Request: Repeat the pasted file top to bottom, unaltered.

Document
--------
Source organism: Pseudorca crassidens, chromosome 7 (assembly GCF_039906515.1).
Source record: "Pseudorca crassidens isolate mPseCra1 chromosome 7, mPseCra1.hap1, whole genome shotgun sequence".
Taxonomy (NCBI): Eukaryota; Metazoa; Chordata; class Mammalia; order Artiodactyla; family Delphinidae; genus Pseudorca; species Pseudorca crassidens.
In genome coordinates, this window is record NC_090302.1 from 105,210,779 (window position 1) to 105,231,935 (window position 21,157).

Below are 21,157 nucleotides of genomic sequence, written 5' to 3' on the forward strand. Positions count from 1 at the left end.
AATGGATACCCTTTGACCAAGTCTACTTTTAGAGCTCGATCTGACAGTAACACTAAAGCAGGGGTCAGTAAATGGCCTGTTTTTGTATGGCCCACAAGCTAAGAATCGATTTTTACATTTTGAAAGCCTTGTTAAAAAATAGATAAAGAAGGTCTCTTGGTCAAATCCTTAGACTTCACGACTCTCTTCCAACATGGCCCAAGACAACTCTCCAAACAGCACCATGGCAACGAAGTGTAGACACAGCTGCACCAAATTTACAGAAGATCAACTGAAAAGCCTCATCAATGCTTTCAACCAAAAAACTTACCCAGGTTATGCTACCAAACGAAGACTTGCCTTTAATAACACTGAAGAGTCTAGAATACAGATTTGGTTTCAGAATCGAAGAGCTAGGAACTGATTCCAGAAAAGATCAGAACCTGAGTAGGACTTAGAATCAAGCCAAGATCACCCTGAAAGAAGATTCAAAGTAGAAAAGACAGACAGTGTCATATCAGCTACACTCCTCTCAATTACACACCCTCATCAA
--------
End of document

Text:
Source organism: Pseudorca crassidens, chromosome 7 (assembly GCF_039906515.1).
Source record: "Pseudorca crassidens isolate mPseCra1 chromosome 7, mPseCra1.hap1, whole genome shotgun sequence".
Taxonomy (NCBI): Eukaryota; Metazoa; Chordata; class Mammalia; order Artiodactyla; family Delphinidae; genus Pseudorca; species Pseudorca crassidens.
In genome coordinates, this window is record NC_090302.1 from 105,210,779 (window position 1) to 105,231,935 (window position 21,157).

Below are 21,157 nucleotides of genomic sequence, written 5' to 3' on the forward strand. Positions count from 1 at the left end.
AATGGATACCCTTTGACCAAGTCTACTTTTAGAGCTCGATCTGACAGTAACACTAAAGCAGGGGTCAGTAAATGGCCTGTTTTTGTATGGCCCACAAGCTAAGAATCGATTTTTACATTTTGAAAGCCTTGTTAAAAAATAGATAAAGAAGGTCTCTTGGTCAAATCCTTAGACTTCACGACTCTCTTCCAACATGGCCCAAGACAACTCTCCAAACAGCACCATGGCAACGAAGTGTAGACACAGCTGCACCAAATTTACAGAAGATCAACTGAAAAGCCTCATCAATGCTTTCAACCAAAAAACTTACCCAGGTTATGCTACCAAACGAAGACTTGCCTTTAATAACACTGAAGAGTCTAGAATACAGATTTGGTTTCAGAATCGAAGAGCTAGGAACTGATTCCAGAAAAGATCAGAACCTGAGTAGGACTTAGAATCAAGCCAAGATCACCCTGAAAGAAGATTCAAAGTAGAAAAGACAGACAGTGTCATATCAGCTACACTCCTCTCAATTACACACCCTCATCAA